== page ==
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Patients Going Into Debt to Finance Unproven Treatments

There have been no shortage of articles in recent months accusing hospitals and healthcare facilities of being too aggressive with their collection efforts because they file lawsuits against those who do not pay their medical bills. Now, the spotlight is being turned on another area of the healthcare industry — clinics that encourage individuals to go into debt to finance procedures.

An article published yesterday in The Washington Post looks at the practices of a facility called the Lung Health Institute, which performs stem-cell treatments on individuals with lung disease. The institute, which does not accept health insurance, has encouraged individuals to finance the cost of procedures — usually thousands of dollars — either by borrowing money from credit cards, friends and family members, or by using crowdfunding sites like GoFundMe. A study from last year found that one-third of the 13,000 individuals who had donated to someone’s stem-cell treatment campaign were doing so to help finance a procedure at the Lung Health Institute.

One former patient said an employee of the Lung Health Institute encouraged her to borrow against the equity in her house to help finance her treatment. However, the results have been disappointing.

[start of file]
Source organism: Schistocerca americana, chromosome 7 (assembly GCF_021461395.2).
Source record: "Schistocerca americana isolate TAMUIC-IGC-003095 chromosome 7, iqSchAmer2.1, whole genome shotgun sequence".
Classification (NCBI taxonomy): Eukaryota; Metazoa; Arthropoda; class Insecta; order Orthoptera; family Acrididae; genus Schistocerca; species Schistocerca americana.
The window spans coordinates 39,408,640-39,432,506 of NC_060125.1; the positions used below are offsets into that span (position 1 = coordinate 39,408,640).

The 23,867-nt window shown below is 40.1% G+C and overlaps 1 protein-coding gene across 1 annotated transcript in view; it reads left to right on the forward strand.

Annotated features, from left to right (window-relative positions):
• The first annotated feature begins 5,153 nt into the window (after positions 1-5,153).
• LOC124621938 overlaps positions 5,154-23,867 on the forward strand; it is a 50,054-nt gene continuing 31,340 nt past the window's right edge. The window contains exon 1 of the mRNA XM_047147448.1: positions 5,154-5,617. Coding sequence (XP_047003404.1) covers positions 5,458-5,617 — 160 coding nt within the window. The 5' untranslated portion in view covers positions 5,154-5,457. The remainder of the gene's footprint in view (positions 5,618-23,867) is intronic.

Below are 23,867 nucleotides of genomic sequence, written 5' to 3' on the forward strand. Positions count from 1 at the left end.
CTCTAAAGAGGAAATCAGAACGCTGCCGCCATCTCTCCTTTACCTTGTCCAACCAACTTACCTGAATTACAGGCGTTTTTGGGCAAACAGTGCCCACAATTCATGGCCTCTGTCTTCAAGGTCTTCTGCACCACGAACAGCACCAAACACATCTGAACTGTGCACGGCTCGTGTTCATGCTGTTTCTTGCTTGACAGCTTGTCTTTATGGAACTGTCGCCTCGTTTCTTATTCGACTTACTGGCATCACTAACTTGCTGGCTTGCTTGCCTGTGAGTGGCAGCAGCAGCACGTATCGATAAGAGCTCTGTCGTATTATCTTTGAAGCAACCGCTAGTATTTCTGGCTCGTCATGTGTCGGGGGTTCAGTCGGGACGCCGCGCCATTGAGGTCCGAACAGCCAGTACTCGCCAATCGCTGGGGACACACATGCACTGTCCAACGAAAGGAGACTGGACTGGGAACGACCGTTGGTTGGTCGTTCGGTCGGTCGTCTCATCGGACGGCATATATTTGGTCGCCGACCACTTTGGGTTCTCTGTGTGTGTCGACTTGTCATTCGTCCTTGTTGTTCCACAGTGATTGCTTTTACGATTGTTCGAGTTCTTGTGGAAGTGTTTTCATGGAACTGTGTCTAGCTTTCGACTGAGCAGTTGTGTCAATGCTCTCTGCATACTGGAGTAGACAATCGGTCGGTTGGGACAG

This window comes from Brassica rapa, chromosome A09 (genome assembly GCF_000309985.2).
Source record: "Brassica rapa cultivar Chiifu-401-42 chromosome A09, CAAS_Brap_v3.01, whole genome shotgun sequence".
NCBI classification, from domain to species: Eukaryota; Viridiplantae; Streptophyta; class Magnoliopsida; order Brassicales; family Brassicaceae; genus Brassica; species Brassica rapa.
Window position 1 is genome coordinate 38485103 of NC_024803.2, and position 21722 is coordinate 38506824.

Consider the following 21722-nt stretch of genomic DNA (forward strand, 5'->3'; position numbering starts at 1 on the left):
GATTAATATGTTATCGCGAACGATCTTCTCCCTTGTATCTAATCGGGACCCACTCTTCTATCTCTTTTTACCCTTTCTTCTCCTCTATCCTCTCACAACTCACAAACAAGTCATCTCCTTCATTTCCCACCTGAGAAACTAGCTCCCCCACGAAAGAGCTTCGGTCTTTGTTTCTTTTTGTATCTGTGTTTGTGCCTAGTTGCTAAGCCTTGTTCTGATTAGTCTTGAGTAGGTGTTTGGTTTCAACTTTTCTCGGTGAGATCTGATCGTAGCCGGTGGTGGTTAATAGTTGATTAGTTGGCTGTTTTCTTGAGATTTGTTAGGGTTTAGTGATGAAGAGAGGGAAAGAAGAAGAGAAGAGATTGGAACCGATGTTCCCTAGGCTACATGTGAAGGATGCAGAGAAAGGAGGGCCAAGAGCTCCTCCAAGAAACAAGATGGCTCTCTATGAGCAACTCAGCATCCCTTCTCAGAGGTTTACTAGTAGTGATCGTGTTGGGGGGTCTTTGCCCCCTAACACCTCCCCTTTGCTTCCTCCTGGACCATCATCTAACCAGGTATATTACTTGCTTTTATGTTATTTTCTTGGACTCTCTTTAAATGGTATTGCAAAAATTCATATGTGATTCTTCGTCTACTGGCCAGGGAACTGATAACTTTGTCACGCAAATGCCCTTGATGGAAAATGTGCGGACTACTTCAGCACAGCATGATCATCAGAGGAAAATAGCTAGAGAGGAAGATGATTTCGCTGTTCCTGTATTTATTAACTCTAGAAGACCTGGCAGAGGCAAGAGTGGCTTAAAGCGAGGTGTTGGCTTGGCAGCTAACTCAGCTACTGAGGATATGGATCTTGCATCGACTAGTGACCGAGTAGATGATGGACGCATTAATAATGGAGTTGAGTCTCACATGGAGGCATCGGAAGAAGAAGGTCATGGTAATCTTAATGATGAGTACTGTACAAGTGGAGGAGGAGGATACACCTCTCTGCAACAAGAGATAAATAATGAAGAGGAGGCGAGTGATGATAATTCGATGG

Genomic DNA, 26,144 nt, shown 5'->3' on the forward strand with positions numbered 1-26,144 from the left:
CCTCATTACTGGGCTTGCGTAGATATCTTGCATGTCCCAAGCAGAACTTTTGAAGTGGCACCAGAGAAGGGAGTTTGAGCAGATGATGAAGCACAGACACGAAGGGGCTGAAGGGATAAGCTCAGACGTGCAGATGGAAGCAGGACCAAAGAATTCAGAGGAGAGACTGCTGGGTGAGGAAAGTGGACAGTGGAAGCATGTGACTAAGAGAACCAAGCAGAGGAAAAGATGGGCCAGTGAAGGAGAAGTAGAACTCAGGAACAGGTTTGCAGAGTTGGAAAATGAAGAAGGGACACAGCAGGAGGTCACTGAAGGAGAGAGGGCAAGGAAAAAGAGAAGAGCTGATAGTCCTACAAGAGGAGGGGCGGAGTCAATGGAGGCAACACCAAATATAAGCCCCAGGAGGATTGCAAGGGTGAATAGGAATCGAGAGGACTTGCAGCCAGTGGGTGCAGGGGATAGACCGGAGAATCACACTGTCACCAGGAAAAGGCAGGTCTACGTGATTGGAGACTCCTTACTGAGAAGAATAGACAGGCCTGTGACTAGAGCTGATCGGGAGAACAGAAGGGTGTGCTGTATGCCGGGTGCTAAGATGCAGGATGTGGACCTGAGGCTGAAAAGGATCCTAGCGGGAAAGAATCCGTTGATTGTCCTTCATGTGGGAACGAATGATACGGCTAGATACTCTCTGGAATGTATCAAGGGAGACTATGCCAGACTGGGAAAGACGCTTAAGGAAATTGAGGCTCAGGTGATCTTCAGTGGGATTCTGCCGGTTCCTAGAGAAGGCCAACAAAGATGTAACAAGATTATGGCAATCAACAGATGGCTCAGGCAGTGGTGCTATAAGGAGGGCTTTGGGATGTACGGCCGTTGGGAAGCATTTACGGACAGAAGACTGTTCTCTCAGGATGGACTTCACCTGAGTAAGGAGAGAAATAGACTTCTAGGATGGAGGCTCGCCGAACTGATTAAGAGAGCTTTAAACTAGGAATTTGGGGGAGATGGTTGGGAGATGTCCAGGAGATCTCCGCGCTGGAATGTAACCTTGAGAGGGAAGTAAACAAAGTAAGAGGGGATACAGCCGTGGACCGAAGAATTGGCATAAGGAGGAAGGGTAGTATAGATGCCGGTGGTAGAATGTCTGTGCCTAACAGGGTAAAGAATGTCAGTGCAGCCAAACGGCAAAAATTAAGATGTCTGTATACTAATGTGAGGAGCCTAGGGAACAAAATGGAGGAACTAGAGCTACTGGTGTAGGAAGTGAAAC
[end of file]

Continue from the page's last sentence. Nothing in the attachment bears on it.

Since receiving the treatment in 2015, however, Rivero’s illness has gotten much worse. Doctors say she now needs a double lung transplant to survive, which would be covered by Medicare and Medicaid. But Rivero doesn’t have the money to rent an apartment near the transplant center for months of mandatory pre- and post-surgery rehabilitation. That would cost about $7,000, Rivero said — the same amount she paid the Lung Health Institute.

“I’m going to pass away for $7,000,” she said.

The article exposes another problem area of the healthcare industry and the impact that it is having on the financial well-being of people across the country. Companies in the credit and collection industry are often placed smack-dab in the middle of a tug-of-war between facilities that need payments to be made so they can continue operating and individuals who do not have the means to repay their debts.

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